Wednesday, December 28, 2011

The Compass of Pleasure - Why Some Things Feel So Good

New York Times bestseller The Compass of Pleasure (written by neuroscientist David Linden) explores the neurology, biology and primacy of one of the most clandestine spaces of the human anatomy - the brain. More specifically, the way in which we feel pleasure and why. After all, pleasure-seeking seems to be a vice as well as virtue in the human experience. Our desire and lust for the feel-good factor takes us on great journeys, often dark.

For Linden, it all started in Bangkok, one fragrant evening in 1989.


Bangkok, 1989. The afternoon rains have ended, leaving the early evening air briefly free of smog and allowing that dis­tinctive Thai perfume, frangipani with a faint note of sewage, to waft over the shiny streets. I hail a tuk-tuk, a three-wheel motor­cycle taxi, and hop aboard. My young driver has an entrepreneur­ial smile as he turns around and begins the usual interrogation of male travelers.
"So . . . you want girl?"
"I see." Long pause, eyebrows slowly raised. "You want boy!"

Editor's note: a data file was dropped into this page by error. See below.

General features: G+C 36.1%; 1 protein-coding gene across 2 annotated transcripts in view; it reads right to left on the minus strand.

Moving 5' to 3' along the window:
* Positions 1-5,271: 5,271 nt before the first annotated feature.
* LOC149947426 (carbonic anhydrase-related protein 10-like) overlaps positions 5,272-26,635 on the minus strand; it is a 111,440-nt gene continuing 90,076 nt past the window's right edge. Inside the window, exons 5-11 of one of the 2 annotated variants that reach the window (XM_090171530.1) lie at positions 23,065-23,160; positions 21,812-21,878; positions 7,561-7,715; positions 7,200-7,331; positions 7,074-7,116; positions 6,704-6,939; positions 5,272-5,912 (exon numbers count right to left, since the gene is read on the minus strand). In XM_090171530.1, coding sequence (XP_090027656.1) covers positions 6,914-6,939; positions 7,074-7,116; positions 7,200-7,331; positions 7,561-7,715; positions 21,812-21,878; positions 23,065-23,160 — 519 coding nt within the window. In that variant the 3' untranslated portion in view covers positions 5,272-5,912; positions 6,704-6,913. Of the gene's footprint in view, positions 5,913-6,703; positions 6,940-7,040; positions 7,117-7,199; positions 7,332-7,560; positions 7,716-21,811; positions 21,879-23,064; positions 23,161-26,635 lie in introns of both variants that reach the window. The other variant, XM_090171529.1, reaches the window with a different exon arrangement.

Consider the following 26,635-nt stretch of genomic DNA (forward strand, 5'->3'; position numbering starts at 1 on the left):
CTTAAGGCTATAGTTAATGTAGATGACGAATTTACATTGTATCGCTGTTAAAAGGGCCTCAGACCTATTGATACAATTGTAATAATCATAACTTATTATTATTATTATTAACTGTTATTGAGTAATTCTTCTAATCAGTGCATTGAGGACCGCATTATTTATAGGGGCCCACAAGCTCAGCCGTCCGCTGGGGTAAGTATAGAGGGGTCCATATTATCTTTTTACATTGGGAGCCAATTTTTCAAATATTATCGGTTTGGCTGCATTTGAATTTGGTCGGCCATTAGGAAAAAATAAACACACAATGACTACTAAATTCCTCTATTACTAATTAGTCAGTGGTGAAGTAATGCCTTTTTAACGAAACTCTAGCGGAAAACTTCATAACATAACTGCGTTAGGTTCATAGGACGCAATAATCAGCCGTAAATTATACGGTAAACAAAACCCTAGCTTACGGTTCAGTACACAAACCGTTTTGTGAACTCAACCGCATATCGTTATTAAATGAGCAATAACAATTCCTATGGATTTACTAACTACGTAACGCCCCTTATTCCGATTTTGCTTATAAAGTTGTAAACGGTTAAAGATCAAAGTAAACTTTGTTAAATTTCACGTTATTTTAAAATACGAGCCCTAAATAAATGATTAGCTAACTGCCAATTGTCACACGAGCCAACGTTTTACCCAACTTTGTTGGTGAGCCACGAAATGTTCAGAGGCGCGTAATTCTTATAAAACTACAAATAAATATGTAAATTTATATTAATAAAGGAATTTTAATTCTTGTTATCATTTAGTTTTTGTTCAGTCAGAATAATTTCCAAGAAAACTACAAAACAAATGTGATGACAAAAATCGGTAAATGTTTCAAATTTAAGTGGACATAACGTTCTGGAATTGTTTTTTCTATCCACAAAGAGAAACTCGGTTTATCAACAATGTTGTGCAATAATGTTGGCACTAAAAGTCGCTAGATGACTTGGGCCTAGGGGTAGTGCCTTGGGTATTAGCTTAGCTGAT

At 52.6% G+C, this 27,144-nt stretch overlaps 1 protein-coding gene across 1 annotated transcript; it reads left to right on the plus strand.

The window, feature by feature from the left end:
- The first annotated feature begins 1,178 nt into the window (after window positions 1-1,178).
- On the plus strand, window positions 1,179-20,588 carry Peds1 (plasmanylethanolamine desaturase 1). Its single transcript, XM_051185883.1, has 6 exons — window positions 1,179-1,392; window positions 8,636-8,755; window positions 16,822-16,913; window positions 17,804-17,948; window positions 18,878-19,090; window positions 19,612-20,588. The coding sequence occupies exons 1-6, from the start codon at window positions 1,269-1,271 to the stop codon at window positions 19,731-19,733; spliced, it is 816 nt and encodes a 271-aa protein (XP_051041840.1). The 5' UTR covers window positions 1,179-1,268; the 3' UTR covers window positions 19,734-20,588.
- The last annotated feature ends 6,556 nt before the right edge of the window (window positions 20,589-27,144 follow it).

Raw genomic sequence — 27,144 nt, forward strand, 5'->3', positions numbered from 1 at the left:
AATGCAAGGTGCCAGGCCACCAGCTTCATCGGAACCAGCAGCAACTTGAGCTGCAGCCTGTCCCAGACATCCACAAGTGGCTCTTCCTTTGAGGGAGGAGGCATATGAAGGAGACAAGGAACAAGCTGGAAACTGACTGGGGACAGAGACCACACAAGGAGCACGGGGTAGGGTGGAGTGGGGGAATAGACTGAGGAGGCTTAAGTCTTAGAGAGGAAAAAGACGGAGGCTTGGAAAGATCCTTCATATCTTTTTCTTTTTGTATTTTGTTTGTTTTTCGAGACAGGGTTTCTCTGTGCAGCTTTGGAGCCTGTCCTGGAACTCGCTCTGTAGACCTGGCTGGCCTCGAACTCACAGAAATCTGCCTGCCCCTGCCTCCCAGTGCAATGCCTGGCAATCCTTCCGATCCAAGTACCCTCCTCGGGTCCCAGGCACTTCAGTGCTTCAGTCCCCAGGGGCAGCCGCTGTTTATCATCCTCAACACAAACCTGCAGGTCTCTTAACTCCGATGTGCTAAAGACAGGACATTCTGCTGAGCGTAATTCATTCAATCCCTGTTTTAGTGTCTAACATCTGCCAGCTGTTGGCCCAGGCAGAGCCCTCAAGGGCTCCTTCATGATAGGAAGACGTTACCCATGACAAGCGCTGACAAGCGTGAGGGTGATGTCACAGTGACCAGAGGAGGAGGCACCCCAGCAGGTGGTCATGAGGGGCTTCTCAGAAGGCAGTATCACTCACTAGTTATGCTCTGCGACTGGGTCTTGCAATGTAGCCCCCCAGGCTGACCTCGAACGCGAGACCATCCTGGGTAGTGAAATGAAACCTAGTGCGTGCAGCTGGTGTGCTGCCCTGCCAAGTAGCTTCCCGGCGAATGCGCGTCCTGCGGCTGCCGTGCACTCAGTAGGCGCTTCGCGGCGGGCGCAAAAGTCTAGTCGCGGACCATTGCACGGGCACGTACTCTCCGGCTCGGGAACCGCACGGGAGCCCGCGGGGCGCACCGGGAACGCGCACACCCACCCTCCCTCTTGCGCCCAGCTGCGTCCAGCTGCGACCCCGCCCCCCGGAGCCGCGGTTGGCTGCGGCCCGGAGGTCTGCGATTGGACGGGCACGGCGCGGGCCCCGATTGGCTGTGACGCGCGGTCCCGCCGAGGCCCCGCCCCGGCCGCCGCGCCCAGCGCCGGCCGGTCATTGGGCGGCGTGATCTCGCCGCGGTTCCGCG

"Uh, no."
Longer pause. Sound of engine sputtering at idle. "You want ladyboy?"
"No," I answer, a bit more emphatically, nonplussed at the idea that I give the impression of desiring this particular commodity.
"I got cheap cigarettes . . . Johnnie Walker . . ."
"No thanks."
Undaunted, he moves on to the next category of his wares, now with lowered voice.
"You want ganja?"
"Ya baa [methamphetamine tablets]?"
A whisper now. "Heroin?"
Voice raised back to normal. "I can take you to cockfight. You can gamble!"
"I'll pass."
Just a little bit irritated now. "So, farang, what you want?"
"Prik kee noo," I respond. "Those little 'mouse shit' peppers. I want some good, spicy dinner."


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